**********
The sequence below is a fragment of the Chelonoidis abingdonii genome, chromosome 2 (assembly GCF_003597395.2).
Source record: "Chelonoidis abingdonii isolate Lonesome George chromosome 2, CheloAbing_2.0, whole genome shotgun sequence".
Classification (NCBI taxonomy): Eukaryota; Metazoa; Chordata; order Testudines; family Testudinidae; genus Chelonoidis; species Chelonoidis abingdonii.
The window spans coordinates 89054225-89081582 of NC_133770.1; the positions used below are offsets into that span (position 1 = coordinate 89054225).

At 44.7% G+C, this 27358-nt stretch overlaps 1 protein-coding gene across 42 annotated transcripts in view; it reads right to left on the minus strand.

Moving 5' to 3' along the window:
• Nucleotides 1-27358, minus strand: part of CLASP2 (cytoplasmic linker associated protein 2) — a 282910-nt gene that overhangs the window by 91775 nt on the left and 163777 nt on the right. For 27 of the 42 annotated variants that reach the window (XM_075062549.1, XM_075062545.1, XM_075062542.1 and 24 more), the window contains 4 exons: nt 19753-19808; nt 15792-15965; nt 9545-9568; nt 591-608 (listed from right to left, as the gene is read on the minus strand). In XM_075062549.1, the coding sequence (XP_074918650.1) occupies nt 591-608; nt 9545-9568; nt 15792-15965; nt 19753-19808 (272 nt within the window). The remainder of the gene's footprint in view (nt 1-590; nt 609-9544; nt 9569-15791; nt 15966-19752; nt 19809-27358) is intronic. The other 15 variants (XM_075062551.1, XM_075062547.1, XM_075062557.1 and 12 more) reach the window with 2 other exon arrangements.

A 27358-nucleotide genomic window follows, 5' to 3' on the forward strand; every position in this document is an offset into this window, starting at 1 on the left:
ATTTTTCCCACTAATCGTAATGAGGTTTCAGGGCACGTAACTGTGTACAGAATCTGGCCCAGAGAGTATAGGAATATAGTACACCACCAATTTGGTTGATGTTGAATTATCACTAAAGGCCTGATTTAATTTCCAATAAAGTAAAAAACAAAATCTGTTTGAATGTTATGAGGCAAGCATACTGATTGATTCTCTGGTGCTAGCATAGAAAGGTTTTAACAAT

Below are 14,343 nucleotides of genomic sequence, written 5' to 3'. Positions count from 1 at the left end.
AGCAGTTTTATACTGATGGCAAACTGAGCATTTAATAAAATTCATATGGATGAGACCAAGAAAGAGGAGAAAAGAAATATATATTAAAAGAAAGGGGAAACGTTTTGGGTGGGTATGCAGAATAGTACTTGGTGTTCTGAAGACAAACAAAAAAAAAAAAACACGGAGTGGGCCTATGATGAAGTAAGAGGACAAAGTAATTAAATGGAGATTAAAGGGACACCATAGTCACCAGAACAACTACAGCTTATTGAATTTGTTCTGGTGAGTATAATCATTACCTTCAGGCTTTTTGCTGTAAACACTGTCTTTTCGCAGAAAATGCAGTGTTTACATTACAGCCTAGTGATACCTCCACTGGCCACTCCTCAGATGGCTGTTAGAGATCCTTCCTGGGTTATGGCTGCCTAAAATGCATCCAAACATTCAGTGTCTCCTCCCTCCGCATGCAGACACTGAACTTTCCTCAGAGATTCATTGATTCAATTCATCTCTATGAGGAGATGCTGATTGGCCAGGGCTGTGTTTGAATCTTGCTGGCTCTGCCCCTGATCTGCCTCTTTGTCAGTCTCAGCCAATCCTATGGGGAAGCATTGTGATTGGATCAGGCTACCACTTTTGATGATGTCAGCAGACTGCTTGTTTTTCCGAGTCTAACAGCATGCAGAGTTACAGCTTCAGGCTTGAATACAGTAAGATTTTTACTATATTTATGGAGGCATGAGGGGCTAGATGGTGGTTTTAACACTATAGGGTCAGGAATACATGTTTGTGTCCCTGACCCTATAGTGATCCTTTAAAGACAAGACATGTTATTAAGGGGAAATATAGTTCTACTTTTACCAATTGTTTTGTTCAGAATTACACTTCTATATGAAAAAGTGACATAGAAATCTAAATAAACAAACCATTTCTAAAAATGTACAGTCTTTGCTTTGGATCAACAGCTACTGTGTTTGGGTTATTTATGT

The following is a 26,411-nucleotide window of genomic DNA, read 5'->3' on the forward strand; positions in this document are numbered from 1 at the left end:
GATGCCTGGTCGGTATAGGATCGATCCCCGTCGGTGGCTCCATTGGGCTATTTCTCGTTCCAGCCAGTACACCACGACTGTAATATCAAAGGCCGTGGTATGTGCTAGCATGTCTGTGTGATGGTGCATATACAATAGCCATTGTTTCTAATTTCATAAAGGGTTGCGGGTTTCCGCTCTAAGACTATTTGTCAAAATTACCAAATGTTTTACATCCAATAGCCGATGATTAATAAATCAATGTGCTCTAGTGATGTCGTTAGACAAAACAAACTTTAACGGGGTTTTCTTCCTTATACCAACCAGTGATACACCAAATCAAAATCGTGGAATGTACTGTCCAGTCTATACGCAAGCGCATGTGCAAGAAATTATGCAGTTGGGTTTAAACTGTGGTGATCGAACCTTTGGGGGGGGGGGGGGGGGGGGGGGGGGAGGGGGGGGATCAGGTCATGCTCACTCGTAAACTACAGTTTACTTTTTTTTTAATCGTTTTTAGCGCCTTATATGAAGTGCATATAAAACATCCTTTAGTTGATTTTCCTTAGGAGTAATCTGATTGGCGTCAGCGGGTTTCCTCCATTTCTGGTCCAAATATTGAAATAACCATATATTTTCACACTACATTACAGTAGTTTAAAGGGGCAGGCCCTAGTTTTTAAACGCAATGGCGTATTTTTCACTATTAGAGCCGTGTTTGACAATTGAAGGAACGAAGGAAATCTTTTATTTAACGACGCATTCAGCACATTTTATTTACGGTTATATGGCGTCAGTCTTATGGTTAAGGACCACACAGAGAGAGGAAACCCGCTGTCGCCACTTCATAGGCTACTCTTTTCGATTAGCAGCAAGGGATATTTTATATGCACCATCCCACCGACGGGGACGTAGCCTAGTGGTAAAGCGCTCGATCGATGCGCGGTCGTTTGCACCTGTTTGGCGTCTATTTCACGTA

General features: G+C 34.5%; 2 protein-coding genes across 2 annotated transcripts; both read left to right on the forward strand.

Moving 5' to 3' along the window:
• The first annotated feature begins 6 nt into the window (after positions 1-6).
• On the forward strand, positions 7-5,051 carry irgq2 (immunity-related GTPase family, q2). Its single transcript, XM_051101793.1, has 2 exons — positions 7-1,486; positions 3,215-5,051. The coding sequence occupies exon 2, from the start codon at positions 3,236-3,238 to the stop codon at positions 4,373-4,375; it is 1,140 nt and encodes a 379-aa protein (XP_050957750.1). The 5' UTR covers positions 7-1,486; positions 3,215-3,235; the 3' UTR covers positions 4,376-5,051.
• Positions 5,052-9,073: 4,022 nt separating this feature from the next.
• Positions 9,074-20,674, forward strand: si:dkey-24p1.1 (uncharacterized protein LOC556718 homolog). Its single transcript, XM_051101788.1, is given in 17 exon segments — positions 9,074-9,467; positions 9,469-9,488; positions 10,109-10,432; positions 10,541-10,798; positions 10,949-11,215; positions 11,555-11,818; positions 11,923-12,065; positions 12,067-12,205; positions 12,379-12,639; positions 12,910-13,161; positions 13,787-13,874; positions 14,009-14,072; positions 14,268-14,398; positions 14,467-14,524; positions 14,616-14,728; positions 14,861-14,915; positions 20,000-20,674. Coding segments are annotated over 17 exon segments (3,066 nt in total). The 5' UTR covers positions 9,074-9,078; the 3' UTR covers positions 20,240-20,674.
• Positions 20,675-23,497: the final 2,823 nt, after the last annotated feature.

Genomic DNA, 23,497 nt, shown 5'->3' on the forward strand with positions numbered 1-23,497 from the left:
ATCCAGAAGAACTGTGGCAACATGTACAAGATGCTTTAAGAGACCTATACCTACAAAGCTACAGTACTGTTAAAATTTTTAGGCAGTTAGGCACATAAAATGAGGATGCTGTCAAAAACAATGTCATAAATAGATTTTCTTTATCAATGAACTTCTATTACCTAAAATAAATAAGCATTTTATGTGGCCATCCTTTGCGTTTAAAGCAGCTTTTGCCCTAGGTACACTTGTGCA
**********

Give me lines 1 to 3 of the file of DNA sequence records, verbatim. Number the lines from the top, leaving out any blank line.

The sequence below is a fragment of the Chelonoidis abingdonii genome, chromosome 2 (assembly GCF_003597395.2).
Source record: "Chelonoidis abingdonii isolate Lonesome George chromosome 2, CheloAbing_2.0, whole genome shotgun sequence".
Classification (NCBI taxonomy): Eukaryota; Metazoa; Chordata; order Testudines; family Testudinidae; genus Chelonoidis; species Chelonoidis abingdonii.